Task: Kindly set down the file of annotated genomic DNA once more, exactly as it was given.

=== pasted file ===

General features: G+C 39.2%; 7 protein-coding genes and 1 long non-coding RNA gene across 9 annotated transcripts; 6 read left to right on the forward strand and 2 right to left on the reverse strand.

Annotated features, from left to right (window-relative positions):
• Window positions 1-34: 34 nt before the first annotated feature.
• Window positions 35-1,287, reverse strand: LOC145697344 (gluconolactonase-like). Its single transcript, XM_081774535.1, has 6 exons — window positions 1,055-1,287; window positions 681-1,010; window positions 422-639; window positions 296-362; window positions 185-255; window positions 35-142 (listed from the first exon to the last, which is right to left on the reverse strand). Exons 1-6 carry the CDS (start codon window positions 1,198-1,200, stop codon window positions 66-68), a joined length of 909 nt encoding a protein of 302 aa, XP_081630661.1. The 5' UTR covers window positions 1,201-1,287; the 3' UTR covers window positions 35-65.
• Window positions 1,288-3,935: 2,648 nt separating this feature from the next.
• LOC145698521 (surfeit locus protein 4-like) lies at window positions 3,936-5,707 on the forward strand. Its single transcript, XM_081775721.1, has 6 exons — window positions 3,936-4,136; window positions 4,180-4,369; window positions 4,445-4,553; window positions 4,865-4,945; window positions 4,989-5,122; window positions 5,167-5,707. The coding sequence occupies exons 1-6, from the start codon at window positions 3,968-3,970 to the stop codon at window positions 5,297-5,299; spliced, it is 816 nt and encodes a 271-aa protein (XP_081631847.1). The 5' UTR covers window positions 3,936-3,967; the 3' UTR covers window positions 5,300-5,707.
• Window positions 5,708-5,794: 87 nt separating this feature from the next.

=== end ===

General features: G+C 39.2%; 7 protein-coding genes and 1 long non-coding RNA gene across 9 annotated transcripts; 6 read left to right on the forward strand and 2 right to left on the reverse strand.

Annotated features, from left to right (window-relative positions):
• Window positions 1-34: 34 nt before the first annotated feature.
• Window positions 35-1,287, reverse strand: LOC145697344 (gluconolactonase-like). Its single transcript, XM_081774535.1, has 6 exons — window positions 1,055-1,287; window positions 681-1,010; window positions 422-639; window positions 296-362; window positions 185-255; window positions 35-142 (listed from the first exon to the last, which is right to left on the reverse strand). Exons 1-6 carry the CDS (start codon window positions 1,198-1,200, stop codon window positions 66-68), a joined length of 909 nt encoding a protein of 302 aa, XP_081630661.1. The 5' UTR covers window positions 1,201-1,287; the 3' UTR covers window positions 35-65.
• Window positions 1,288-3,935: 2,648 nt separating this feature from the next.
• LOC145698521 (surfeit locus protein 4-like) lies at window positions 3,936-5,707 on the forward strand. Its single transcript, XM_081775721.1, has 6 exons — window positions 3,936-4,136; window positions 4,180-4,369; window positions 4,445-4,553; window positions 4,865-4,945; window positions 4,989-5,122; window positions 5,167-5,707. The coding sequence occupies exons 1-6, from the start codon at window positions 3,968-3,970 to the stop codon at window positions 5,297-5,299; spliced, it is 816 nt and encodes a 271-aa protein (XP_081631847.1). The 5' UTR covers window positions 3,936-3,967; the 3' UTR covers window positions 5,300-5,707.
• Window positions 5,708-5,794: 87 nt separating this feature from the next.